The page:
Tuesday, June 21, 2005

Teaching in Asia



Often left without a clue on what path to take after graduating from collage, teaching in Asia is a widely popular adventure many a native English speaker embark upon. I can personally testify that although it may not teach one the work skills you would want to use in a corporate career, it definitely opens your eyes to a whole new culture (or in some cases, the horrors thereof) and gives you the memories of a lifetime.

Cookiesap has taught English in South Korea and China, where he had a stupendous time. Indeed. One of the best ways for him to maintain the positive recollection; however, was through his ability to "move on." By returning to grad school and commencing on something new, he was not be trapped in the world of ESL and ABCs for the rest of his days.

I would like to hear about your teaching experiences in Asia, whether it was in Japan, Taiwan, Korea, Thailand, or wherever, tell us all about it. I want to hear your take on this popular undertaking. Also - which country is best..and even better, what place should be avoided?

Kamsahamnida!!

6 comments:

Just Wandering said...

Where to start...I had a bad experience at an evil hagwon in Korea. That said, I did love the adventure or Asia. I'm thinking about applying for the JET program when I'm done grad school.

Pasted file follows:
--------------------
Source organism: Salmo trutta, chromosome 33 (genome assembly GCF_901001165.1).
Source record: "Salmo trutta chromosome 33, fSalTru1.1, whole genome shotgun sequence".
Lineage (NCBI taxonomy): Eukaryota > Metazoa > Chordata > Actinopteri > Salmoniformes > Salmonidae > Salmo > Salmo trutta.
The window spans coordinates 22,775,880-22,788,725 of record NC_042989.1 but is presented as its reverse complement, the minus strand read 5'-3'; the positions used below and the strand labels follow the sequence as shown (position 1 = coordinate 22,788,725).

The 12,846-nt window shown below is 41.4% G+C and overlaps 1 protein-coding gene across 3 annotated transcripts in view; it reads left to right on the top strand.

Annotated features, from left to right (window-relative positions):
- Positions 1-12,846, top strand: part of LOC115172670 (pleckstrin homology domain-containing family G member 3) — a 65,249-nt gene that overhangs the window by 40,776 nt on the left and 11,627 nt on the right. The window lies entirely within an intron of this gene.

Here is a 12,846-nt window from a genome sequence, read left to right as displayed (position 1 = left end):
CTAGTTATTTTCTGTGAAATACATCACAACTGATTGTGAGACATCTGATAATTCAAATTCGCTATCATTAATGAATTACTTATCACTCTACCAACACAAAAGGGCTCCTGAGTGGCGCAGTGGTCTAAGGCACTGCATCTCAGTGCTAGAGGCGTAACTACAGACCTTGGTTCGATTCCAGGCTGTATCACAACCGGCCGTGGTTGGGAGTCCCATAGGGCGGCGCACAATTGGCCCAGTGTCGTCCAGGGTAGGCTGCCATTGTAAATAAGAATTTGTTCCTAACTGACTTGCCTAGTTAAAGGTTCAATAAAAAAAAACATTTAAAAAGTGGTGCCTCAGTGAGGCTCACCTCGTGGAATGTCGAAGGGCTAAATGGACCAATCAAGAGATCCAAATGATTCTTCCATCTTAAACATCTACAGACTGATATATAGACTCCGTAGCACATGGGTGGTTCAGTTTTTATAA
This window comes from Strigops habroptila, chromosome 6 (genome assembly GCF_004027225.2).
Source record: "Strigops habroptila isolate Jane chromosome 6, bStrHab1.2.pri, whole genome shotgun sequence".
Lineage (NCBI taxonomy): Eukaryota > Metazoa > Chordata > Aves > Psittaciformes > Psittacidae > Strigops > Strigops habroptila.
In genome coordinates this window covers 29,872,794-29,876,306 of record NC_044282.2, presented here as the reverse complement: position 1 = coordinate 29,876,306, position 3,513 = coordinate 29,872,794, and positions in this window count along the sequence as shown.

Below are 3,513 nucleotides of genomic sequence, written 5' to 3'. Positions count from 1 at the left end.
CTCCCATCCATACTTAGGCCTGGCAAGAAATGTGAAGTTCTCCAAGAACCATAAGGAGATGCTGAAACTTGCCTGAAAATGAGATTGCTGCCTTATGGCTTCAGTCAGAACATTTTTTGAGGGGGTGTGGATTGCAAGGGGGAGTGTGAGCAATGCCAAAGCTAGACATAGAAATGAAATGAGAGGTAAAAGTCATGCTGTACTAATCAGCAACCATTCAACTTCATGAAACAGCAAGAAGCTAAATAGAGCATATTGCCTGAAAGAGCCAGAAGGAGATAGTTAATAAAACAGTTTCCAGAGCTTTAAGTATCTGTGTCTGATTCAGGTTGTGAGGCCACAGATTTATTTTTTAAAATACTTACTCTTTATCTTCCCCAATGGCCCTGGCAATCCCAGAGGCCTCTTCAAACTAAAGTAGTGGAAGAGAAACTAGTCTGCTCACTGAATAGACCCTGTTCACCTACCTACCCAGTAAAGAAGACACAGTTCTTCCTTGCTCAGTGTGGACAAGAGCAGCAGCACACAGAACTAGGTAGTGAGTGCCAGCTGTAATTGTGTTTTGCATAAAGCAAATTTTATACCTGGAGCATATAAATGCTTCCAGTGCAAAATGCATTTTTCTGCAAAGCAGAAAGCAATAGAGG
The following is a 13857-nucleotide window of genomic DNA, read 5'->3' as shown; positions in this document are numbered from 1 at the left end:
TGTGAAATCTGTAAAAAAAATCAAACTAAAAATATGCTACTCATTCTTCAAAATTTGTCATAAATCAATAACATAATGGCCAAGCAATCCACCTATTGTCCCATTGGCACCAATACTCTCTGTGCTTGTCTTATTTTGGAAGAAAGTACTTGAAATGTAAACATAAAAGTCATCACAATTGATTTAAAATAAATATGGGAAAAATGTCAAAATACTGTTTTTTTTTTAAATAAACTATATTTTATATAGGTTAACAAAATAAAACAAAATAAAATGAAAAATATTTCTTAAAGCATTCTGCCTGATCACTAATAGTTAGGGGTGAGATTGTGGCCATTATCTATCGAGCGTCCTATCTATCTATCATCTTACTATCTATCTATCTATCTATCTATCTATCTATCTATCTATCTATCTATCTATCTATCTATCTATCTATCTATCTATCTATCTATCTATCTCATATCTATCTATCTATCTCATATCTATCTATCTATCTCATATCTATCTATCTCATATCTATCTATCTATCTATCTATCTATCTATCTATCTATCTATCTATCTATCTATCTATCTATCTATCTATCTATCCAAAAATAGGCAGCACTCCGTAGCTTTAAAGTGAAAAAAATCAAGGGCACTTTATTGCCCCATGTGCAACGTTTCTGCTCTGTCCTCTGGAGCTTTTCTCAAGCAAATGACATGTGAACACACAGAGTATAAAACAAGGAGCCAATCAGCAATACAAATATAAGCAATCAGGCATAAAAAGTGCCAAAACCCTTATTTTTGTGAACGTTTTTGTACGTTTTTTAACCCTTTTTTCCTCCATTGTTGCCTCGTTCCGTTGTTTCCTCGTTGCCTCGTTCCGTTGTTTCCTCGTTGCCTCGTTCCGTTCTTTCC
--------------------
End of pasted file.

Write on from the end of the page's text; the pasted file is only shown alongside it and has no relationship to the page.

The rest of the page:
I'm a big fan of the decent savings, not too much work and opportunities to travel.

Ever since I left...I think about it everyday and want to go back.

cookiesap on-line said...

Just wandering: where in Korea were you? For how long were you in Korea?

Just Wandering said...

Loved your message about Starbucks on my site! That was awesome.

In korea, I was in Cheonan for a year, went home for a couple months and them came back for a winter camp in Sokcho. I think if I came back it would be to Jeju Island. I went there on vacation and had good times all around

cookiesap on-line said...

Wandering: In which "do" is Cheonan? Did you learn any korean?
I myself was in Gyungsangnam-Do, didn't learn any Korean. No offense against the Koreans, but I found them too shy to help a foreigner like myself with the langauge. The Chinese seem more accommodating.

Thanks for participating.

Just Wandering said...

I think the subliminal messages about Starbucks have already started though and that Seattle is well on the way to captildom.

Cheonan is in Chungnam-do...it's about a 1/2 south of Seoul by bullet train or 1 hour by bus.

I did learn survival korea...how to ask what time the movie is, how to tell a taxi where to go, enough to bargain in markets. I learned Hangeul as well to read bus schedules and order food at restaurants and such. Not many people spoke English in Cheonan so it was a necessity.

Take care, Jackie

ketagalan said...

I've been teaching for eight years to chinese people and in Taiwan. I'm glad to be off this life style now ! That's right: great memories, good and easy money, some unsual free time but at least, it coulb be a track if you still stuck on these nice experiences. Conclusion: use it as more than needed without crossing the deadline !